Treasury bonds were fairly quiet last week and have been tame so far this week too.
Stocks sold off recently when Gary Cohn, President Trump’s top economic advisor, resigned, reportedly because Cohn and Trump clashed over the idea of a trade war.
Despite the continuing political circus, Treasury yields traded in a narrow range ahead of last Friday’s jobs report. In fact, volatility ebbed significantly, as long-term Treasury yields ranged from 3.11% to 3.15%.
February employment was a mixed bag. Non-farm jobs were up by 313,000, trouncing an estimate of 205,000. The labor participation rate increased to 63% from 62.7%.
Now for the bad news: The unemployment rate stayed at 4.1% on the expectation it would drop to 4%.
And, worse yet, earnrnings were only up 0.1% on the expectation of a 0.2% increase. The annualized growth in wages fell to 2.6% from 2.8%. That was a disappointment, especially because the Federal Reserve was expecting wages to push inflation up.
Speaking of inflation, Tuesday mornrning’s release of the February Consumer Price Index (CPI) went pretty much as expected. CPI was up 0.2% month over month, as expected, and 2.2%year over year. Core CPI (less food and energy) was also up 0.2%, as expected, and 1.8% year over year.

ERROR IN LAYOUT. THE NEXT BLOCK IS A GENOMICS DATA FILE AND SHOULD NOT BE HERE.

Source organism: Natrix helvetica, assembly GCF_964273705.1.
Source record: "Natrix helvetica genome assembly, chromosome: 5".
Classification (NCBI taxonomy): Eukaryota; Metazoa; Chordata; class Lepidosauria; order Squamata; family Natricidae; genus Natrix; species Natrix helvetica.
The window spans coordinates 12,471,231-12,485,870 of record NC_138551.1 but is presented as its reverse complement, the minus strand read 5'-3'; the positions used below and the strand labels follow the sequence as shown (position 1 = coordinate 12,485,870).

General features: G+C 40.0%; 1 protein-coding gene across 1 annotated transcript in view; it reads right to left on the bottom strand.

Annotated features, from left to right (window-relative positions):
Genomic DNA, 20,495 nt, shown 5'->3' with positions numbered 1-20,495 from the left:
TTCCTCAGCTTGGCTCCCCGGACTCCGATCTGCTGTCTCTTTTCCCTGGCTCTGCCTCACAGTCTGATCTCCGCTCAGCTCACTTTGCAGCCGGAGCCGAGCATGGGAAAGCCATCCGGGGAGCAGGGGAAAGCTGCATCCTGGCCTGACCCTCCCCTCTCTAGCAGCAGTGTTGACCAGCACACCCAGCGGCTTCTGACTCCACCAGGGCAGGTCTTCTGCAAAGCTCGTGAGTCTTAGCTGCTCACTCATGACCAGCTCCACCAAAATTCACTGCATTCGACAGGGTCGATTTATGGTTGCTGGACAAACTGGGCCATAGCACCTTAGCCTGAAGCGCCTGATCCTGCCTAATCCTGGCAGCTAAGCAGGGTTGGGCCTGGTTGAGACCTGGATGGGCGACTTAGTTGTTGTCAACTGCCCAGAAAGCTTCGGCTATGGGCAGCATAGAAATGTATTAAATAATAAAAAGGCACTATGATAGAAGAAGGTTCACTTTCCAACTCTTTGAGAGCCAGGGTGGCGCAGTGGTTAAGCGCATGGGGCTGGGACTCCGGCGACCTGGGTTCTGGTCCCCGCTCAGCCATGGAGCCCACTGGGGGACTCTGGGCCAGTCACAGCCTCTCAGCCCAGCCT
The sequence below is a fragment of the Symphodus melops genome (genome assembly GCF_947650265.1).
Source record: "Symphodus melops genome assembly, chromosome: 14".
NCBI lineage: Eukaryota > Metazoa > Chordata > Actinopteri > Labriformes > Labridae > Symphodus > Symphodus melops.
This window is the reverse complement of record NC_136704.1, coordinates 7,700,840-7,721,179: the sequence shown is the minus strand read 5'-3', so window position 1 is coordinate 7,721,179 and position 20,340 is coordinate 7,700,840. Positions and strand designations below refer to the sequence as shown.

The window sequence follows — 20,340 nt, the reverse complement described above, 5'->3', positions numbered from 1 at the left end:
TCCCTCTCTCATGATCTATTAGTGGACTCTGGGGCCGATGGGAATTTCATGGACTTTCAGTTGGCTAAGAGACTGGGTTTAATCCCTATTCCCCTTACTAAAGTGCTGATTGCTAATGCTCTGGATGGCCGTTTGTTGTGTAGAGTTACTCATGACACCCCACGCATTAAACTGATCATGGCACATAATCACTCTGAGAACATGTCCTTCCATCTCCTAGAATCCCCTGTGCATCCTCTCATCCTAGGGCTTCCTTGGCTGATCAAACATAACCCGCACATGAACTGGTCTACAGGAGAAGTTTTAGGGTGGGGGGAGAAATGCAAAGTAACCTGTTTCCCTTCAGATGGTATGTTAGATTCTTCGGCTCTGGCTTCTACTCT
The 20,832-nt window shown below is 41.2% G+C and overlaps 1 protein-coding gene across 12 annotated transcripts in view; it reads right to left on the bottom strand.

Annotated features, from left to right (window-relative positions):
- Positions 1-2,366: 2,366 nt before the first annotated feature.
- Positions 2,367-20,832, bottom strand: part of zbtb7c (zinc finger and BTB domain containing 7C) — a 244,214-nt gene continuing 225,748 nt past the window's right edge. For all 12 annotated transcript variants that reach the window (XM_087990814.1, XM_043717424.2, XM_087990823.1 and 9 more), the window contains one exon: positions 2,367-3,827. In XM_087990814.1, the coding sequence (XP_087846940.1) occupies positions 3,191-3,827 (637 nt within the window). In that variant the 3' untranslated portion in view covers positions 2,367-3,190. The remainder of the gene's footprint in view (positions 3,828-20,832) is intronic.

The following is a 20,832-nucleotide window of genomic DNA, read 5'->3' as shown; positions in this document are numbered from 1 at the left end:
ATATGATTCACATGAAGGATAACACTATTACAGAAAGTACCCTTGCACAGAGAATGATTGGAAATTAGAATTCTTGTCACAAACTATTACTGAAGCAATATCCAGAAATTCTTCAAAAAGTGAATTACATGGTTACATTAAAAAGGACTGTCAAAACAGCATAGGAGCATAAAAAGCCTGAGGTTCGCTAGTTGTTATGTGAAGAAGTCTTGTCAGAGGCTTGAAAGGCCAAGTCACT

According to the Bureau of Labor Statistics, new and used vehicle prices fell 0.5% and 0.3%, respectively, while apparel costs rose 0.3%. Housing also rose 0.3% on the month, while owners’ equivalent rent gained 0.2%.
So far, consumer prices haven’t moved up to the magic 2% level the Fed targeted a decade ago, even though wholesale prices hit 2% last May. The February Producer Price Index (PPI) is out Wednesday. The consensus forecast is for something in the neighborhood of Tuesday’s CPI number, but core PPI is tracking at 2.5% on the year.
Producer-price increases eventually get passed along to consumers, so you would think that the Fed and investors would be concernrned with wholesale inflation, but not so. So far, surprises in the PPI have been met with a collective yawn.
Even though employment has been strong and unemployment low, wage growth has been stubbornrnly low.
That seems to be the missing piece to the Fed’s puzzle.
Even though inflation and wage growth have been muted, I still expect the Fed will hike rates next week. Why? Because policy makers at the Fed still expect wages to move higher, with consumer inflation to follow.
We’ll just have to wait and see.
In the meantime, you can prepare for and profit from surprises in the financial markets, and specifically in the Treasury bond market, with Treasury Profits Accelerator.
Editor, Treasury Profits Accelerator